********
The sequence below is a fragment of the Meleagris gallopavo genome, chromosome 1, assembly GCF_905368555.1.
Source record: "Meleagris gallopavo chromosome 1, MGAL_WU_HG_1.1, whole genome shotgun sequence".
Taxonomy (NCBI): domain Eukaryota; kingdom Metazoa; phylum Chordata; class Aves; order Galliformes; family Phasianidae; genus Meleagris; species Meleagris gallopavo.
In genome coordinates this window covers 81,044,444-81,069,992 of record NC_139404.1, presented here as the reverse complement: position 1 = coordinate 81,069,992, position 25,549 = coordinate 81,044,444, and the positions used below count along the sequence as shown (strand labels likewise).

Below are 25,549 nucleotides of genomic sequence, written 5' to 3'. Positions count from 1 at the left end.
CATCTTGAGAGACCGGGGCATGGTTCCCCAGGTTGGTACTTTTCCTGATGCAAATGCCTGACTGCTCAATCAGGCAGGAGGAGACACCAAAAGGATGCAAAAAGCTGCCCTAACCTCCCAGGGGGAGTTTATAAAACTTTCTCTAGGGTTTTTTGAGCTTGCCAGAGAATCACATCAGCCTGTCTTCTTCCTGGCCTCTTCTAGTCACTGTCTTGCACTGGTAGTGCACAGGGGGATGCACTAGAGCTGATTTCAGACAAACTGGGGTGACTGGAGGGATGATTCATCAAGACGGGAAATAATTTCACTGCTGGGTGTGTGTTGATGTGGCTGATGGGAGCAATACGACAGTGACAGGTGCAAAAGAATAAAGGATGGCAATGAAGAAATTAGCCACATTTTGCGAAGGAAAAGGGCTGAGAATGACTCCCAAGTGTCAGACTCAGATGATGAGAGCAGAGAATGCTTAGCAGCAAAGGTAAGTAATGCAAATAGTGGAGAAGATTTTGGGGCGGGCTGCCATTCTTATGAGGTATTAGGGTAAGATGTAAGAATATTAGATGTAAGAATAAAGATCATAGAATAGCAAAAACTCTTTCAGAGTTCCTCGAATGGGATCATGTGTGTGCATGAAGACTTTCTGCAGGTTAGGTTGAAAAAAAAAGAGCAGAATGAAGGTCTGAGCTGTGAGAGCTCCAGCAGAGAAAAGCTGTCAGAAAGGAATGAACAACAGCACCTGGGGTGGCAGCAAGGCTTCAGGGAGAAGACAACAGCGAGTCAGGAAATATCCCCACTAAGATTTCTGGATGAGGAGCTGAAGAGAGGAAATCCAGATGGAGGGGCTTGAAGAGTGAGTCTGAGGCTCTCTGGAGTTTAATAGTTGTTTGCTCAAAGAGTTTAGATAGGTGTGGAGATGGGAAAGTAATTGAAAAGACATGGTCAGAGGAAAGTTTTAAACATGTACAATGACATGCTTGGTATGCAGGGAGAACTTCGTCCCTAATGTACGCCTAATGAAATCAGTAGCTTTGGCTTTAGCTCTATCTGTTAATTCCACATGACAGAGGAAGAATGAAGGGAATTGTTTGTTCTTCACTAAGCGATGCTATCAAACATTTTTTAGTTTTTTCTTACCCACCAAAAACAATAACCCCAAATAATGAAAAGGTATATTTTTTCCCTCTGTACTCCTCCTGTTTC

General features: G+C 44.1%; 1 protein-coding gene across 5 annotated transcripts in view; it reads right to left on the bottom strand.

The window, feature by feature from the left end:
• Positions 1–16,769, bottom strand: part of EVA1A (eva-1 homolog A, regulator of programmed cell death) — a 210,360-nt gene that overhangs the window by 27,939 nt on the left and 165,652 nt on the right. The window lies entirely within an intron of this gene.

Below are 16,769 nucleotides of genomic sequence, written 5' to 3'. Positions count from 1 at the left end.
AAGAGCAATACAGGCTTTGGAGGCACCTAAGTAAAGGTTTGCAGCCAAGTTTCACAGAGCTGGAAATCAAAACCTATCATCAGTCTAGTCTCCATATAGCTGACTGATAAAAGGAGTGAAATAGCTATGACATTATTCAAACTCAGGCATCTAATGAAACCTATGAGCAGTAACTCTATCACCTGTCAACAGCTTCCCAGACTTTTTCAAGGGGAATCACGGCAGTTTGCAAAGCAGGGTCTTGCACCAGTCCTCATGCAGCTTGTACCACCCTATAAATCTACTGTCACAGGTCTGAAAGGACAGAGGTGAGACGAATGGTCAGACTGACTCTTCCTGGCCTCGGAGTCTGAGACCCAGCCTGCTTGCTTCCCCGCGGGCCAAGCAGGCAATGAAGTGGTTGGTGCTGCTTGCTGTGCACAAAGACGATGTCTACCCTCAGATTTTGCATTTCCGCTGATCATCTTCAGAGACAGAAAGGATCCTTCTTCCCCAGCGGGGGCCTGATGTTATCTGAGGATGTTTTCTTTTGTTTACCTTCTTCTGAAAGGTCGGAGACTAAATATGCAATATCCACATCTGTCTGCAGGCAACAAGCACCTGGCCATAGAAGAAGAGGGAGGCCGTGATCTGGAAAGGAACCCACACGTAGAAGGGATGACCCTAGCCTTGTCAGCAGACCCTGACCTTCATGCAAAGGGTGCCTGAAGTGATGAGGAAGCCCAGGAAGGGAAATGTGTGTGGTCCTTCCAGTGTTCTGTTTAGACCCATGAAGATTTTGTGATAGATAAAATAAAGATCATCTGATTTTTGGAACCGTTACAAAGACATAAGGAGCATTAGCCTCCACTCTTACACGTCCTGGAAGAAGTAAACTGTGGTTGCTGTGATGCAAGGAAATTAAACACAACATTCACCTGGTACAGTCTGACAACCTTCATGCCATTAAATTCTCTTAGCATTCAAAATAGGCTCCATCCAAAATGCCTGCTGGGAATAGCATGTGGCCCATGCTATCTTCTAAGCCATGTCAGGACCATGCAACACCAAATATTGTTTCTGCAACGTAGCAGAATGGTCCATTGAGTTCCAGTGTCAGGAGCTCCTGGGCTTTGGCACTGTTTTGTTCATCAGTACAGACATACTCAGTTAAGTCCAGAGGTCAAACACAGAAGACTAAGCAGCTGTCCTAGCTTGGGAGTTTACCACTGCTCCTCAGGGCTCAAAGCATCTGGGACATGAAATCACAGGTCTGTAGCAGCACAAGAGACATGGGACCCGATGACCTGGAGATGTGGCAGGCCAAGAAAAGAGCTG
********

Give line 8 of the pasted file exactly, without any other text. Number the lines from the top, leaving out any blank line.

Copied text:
The window, feature by feature from the left end: